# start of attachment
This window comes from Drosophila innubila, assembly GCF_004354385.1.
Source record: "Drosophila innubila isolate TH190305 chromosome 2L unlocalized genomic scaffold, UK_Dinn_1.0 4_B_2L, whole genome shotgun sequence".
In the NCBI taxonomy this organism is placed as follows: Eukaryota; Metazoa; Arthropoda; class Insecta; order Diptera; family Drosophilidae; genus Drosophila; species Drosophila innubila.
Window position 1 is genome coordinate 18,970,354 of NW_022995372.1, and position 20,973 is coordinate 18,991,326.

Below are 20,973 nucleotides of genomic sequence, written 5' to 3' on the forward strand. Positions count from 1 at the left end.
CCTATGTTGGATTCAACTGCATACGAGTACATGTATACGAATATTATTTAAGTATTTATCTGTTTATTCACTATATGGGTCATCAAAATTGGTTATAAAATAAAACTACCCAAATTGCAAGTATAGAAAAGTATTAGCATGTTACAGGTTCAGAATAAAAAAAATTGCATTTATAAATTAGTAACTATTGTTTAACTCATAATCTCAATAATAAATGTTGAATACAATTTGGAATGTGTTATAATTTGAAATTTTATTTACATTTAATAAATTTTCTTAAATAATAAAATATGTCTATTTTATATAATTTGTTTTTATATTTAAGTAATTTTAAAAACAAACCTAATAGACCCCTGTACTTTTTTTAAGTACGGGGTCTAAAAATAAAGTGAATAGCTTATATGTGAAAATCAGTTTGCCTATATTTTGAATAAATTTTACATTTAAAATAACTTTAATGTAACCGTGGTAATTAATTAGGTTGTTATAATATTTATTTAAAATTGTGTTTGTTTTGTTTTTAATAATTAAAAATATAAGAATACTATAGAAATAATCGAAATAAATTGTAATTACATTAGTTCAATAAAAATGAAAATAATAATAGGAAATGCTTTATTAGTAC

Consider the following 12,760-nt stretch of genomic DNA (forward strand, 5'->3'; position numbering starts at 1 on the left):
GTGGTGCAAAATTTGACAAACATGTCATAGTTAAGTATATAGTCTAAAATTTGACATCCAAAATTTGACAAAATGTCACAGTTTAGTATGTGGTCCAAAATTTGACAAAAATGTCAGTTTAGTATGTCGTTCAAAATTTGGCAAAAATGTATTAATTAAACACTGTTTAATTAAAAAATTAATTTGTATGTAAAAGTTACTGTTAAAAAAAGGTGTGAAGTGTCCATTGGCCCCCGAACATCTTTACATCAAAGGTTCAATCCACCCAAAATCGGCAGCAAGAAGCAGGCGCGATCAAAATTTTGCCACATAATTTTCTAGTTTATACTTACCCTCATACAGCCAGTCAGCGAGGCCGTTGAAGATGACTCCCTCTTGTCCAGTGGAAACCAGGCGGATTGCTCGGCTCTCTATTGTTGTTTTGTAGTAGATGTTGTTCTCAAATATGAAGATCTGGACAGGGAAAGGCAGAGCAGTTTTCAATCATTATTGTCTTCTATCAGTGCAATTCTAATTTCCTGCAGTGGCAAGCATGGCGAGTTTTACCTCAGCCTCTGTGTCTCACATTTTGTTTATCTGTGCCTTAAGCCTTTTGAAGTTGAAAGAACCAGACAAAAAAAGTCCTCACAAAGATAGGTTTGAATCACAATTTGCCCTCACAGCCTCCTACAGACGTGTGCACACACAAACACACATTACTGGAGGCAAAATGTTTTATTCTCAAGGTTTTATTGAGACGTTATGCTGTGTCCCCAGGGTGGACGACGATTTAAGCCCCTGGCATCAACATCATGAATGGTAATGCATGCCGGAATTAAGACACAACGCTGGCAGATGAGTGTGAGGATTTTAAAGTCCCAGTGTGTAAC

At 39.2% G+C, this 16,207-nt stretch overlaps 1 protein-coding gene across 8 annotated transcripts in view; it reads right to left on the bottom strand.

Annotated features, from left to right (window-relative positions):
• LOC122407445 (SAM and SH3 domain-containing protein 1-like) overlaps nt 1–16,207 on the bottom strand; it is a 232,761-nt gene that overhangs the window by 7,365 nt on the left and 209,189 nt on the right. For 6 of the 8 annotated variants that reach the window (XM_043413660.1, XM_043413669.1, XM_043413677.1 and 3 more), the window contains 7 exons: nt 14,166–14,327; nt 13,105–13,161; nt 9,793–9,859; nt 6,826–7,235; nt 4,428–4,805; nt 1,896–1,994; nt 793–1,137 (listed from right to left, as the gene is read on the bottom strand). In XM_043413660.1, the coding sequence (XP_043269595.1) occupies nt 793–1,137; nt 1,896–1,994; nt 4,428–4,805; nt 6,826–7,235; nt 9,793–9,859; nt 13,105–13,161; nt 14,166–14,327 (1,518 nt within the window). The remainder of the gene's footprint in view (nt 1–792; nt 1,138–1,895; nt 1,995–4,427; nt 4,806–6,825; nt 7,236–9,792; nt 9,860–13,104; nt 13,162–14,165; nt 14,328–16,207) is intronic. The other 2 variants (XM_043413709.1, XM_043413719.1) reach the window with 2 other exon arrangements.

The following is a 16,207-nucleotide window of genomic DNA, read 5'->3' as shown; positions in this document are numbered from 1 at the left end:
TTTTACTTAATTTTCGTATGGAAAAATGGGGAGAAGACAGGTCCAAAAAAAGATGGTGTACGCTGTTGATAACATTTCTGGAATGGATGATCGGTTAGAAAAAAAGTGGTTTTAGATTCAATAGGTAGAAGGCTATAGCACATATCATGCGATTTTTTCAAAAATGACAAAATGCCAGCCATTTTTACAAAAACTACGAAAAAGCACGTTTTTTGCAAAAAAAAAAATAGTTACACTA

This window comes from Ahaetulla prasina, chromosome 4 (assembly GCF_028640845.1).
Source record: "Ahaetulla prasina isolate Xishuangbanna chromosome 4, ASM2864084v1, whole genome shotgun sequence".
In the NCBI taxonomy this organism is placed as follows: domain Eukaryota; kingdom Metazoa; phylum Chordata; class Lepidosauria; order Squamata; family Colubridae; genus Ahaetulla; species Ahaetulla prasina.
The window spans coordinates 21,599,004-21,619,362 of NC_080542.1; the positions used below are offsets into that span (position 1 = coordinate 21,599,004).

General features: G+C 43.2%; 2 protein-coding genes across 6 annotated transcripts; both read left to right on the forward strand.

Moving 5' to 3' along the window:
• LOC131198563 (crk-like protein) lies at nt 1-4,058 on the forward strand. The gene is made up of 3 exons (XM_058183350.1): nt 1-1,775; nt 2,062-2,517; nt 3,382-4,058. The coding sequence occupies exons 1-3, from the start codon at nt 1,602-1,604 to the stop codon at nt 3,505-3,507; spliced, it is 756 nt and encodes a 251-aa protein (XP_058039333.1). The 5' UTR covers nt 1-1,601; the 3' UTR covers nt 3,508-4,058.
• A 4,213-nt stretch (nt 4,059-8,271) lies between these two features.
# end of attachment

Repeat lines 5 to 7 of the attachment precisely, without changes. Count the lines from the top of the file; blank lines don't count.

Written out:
Below are 20,973 nucleotides of genomic sequence, written 5' to 3' on the forward strand. Positions count from 1 at the left end.
CCTATGTTGGATTCAACTGCATACGAGTACATGTATACGAATATTATTTAAGTATTTATCTGTTTATTCACTATATGGGTCATCAAAATTGGTTATAAAATAAAACTACCCAAATTGCAAGTATAGAAAAGTATTAGCATGTTACAGGTTCAGAATAAAAAAAATTGCATTTATAAATTAGTAACTATTGTTTAACTCATAATCTCAATAATAAATGTTGAATACAATTTGGAATGTGTTATAATTTGAAATTTTATTTACATTTAATAAATTTTCTTAAATAATAAAATATGTCTATTTTATATAATTTGTTTTTATATTTAAGTAATTTTAAAAACAAACCTAATAGACCCCTGTACTTTTTTTAAGTACGGGGTCTAAAAATAAAGTGAATAGCTTATATGTGAAAATCAGTTTGCCTATATTTTGAATAAATTTTACATTTAAAATAACTTTAATGTAACCGTGGTAATTAATTAGGTTGTTATAATATTTATTTAAAATTGTGTTTGTTTTGTTTTTAATAATTAAAAATATAAGAATACTATAGAAATAATCGAAATAAATTGTAATTACATTAGTTCAATAAAAATGAAAATAATAATAGGAAATGCTTTATTAGTAC

Consider the following 12,760-nt stretch of genomic DNA (forward strand, 5'->3'; position numbering starts at 1 on the left):